The next step was to compare the labs’ bench tests to see if there was any correlation between what we heard and the data received. At first glance the test results were quite confusing. First, there seemed to be no significant difference in jitter between all the units! They all came in at around 200-240ps range. I called several manufacturers and found out that jitter can be measured in countless ways: RMS with many time interval options or peak readings, both of which can be done at any number of frequencies. In general, the ear is more critical to clocking errors at higher frequencies where jitter can cloud the sound stage, so some sort of weighted curve most likely would produce results that better relate to how we perceive clocking errors. Whatever approach our lab used (unknown), the jitter results we’re non conclusive. No wonder audio professionals are so confused; until there are standards, jitter specifications are virtually useless.

Thankfully, our tech tested further to see if there were other areas where she could find hard data of any variation between the units. Where there seemed to be a significant difference in results could be seen on a digital scope across the power spectrum. With the clock source fed directly into a digital scope, it was possible to see exactly how clean the signal was.

In the tests, we found that the output of all the clocks exhibited a power spectrum, which contained, in addition to the primary component at the base frequency, n = 48kHz or 12.288MHz, odd harmonic components occurring at regular intervals of 3n, 5n, 7n, etc., which are directly related to the square wave of the word clock (see Figure 1). Additional smaller amplitude peaks, 60 to 70dB below the primary signal were also observed. We found that the main difference between the different clocks was in the relationship between these smaller higher-frequency components and the main signal. In the case of the Aardvark, we found that the smaller components appeared at regular intervals, at n/2, or half way between the harmonic peaks (see Figure 2). Therefore, we believe these to be harmonically related to the base frequency and therefore inaudible. In the case of the other clocks, the USD in particular, the smaller components occurred randomly between the main harmonic peaks (see Figure 1, small peaks), which could cause audible artefacts. These artefacts seem to have a direct relation to our listening test results.


The manufacturers of all these products have created fine equipment. The Digidesign Universal Slave Driver (USD) is a high-quality, multi-purpose synchronisation device designed for use with TDM-based Pro Tools systems. It supports all major industry standard clocks and formats and can also act as a standalone timecode reader/generator. It can provide solutions for many audio professionals’ problems that are encountered every day. At the price list this unit is still a good buy and fills a specific need in our industry. Obviously many hits have been recorded on Pro Tools with this unit as the clock source, but I personally would invest the extra cash to incorporate an additional high-quality clock into the same rig to achieve the next level of performance.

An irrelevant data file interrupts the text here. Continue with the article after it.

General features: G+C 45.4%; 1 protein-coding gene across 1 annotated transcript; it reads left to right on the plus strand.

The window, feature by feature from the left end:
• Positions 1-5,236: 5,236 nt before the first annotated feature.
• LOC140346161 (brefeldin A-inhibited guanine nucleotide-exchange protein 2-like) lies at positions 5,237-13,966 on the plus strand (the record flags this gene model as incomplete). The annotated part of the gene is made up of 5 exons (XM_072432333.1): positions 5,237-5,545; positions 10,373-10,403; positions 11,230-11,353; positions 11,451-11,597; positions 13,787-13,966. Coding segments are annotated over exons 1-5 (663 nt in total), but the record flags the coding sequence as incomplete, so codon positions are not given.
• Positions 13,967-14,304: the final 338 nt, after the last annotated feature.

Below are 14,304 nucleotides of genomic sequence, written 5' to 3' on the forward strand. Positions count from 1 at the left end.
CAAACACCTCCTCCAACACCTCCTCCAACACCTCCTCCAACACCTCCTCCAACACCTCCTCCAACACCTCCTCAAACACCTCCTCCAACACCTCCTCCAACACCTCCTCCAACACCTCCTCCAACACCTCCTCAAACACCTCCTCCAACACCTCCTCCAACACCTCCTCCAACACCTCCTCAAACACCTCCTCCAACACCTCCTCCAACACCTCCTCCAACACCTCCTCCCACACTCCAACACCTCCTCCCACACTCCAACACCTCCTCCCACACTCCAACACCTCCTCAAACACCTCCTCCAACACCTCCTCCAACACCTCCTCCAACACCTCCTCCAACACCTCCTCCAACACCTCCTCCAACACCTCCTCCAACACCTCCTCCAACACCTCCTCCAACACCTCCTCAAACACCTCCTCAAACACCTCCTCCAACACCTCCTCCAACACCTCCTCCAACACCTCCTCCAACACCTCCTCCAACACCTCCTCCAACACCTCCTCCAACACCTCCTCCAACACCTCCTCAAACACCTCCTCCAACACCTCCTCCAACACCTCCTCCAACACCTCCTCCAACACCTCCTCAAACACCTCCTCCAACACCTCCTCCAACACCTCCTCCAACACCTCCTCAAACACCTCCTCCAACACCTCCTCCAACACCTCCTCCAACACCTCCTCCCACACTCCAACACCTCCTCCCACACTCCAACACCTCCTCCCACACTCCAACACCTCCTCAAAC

The Rosendahl Nanosyncs is a real contender in the field of digital clock sources. With six BNC clock outs, Word Clock in, SPDIF and AES outs, Video in and out, Blackburst generator, and the ability to resolve to LTC all as standard features, the price makes this unit a perfect solution for someone in need of a lot of quality WC outs at a great price.

The Apogee PSX 100 also qualifies in the most value for money department. It provides quality 24-bit 96kHz A/D and D/A converters, ADAT and TDIF interfaces, AES SPDIF I/O, bit splitting and all with a great individual clock source.

The Aardvark Aardsync II is an amazing unit! Time after time it turned a good sounding signal into a great one. The common failures of digital conversion were always minimised with the Aardsync leaving an accurate, focussed, open, uncompressed, wide interpretation of the analogue stereo picture. Not the most economical choice compared to our other entries (four WC BNC outs but no LTC resolve, Video Lock, 96kHz or Blackburst generator without considerably more of an investment), but at that price the Aardvark provided excellent results with all of the converters.

The purpose of these tests was to give readers an idea of how important clocking issues are in our age of modern recording. I also hope it can help encourage manufacturers to provide buyers with a more standard jitter test that would only help clear up the cloud of confusion that surrounds this specification. The listening part of the test is subjective, and I encourage buyers to audition clocks in their own environment. I guarantee that the time and money you spend is well worth the investment!